In September 2018, Andrea Bemis embarked on a life-changing journey—one that brought her closer than ever to home.
Bemis, an organic farmer, food blogger (DishingUpTheDirt.com), and cookbook author living in north central Oregon, had an epiphany earlier that year, while grabbing a can of coconut milk from her pantry: Despite a decade of farming and a long-held dedication to local, sustainable eating, she still had no idea where many of the ingredients in her kitchen came from.
Inspired to deepen her relationship with her local food system and community, she gave herself (and her thousands of blog readers and Instagram followers) a challenge: For 30 days, cook and eat using only ingredients from within a 200-mile radius of home. The experiences and lessons from her “local thirty” journey, as she called it, stuck with her long after.
Bemis shares them in her new cookbook, “Local Dirt”—along with four seasons of simple, adaptable recipes for home cooks inspired to follow along.
Some experiences were completely new, leading to new discoveries and friendships: milking a cow and tasting the revelation that is fresh, raw milk; butchering a pig for the first time with the help of a local pig farmer; spending a day on the open ocean reeling in 30-pound albacore with a trio of tuna fishermen.
Others took her back to her roots. Since many international ingredients were not locally available, she took a break from exploring global cuisines to newly appreciate classic American food, rooted in the self-sufficient ethos of American farmers, homesteaders, and homemakers. Following the contents of her pared-down pantry—and the call of nostalgia—she found herself revisiting the kinds of simple, down-home recipes her grandmother cooked.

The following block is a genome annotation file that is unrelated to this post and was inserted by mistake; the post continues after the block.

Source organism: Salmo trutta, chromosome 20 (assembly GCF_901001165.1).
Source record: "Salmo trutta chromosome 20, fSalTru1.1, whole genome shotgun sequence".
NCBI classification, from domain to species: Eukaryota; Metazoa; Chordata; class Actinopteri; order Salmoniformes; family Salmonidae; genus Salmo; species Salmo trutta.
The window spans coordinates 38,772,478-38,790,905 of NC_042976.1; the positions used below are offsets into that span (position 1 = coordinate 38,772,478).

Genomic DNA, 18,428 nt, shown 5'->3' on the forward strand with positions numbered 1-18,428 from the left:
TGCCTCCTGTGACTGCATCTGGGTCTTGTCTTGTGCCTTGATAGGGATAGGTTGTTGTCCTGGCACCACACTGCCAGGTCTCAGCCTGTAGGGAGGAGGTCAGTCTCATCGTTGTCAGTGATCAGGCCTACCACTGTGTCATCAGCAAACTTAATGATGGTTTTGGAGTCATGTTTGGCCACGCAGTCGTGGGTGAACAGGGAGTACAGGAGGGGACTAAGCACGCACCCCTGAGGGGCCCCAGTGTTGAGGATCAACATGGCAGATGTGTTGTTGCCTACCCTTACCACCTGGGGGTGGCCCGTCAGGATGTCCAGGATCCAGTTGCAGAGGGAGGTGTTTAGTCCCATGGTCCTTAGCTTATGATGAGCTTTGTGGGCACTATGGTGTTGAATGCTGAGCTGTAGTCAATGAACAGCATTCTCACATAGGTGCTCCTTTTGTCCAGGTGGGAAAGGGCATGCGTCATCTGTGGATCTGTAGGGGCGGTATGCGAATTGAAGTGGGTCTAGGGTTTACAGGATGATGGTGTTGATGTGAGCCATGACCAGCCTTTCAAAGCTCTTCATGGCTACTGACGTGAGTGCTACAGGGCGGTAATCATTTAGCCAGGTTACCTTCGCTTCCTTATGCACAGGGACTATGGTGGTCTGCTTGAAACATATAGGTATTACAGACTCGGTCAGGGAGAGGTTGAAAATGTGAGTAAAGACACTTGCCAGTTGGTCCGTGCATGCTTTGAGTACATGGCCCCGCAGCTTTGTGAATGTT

“The spirit of this book,” Bemis writes, “is connectedness.” In a time when we’re all craving a little more of that, she offers an inspiring path through food.
“I hope it encourages you to get out there, get to know what grows in your region, and get to know your people,” she writes. “Take what you will and what you can, and most of all, celebrate your home.”
In this excerpt from the book, Bemis shares her tips and tricks for eating locally, wherever you are, plus a recipe for a cozy, adaptable pot roast, a perfect winter meal from the market.
Andrea Bemis’s Advice for Eating Locally
Go In on Stuff With Friends
If a CSA share is too much for you, share it with another family member or friends. Divide and conquer. If you can’t make it to the market, cover a friend’s gas money and give them a list to do it for you. Get them back the next week. Go in on a meat share or a whole animal. Work with each other.
Ask All the Questions
One of the biggest challenges I faced was sourcing cooking staples like oil, salt and pepper, spices, citrus, and grains. But with the help of the internet, social media, and asking all the questions, I was able to find what I needed, for the most part. And when I couldn’t? I allowed myself a few exceptions.
Chest Freezers Are Rad
For so many reasons. They allow you to buy and store a quarter, half, or full animal from a local farmer at a lower price than if you bought all of that in individual cuts. We stockpiled our own pork as well as local beef, albacore tuna, and chicken in our chest freezer.
Every morning while I’m drinking my first cup of coffee, I go out to the freezer and pick one item to put in the fridge to thaw. Each package takes a couple of days, but when you put something new in the fridge every day, there is a constant rotation of thawed meat ready to go for your dinner. Chicken thighs tonight, tuna loin tomorrow, burgers on Friday.
Also, freezing fresh food is the easiest way to preserve it. In addition to pretty much any kind of meat, most fruits and veggies keep very well in the freezer, and it’s merely a matter of packaging them in freezer bags or paper and tossing them in there. (A lot easier than sanitizing jars and firing up your pressure canner for an afternoon, but I’m all for that too if you have the time.)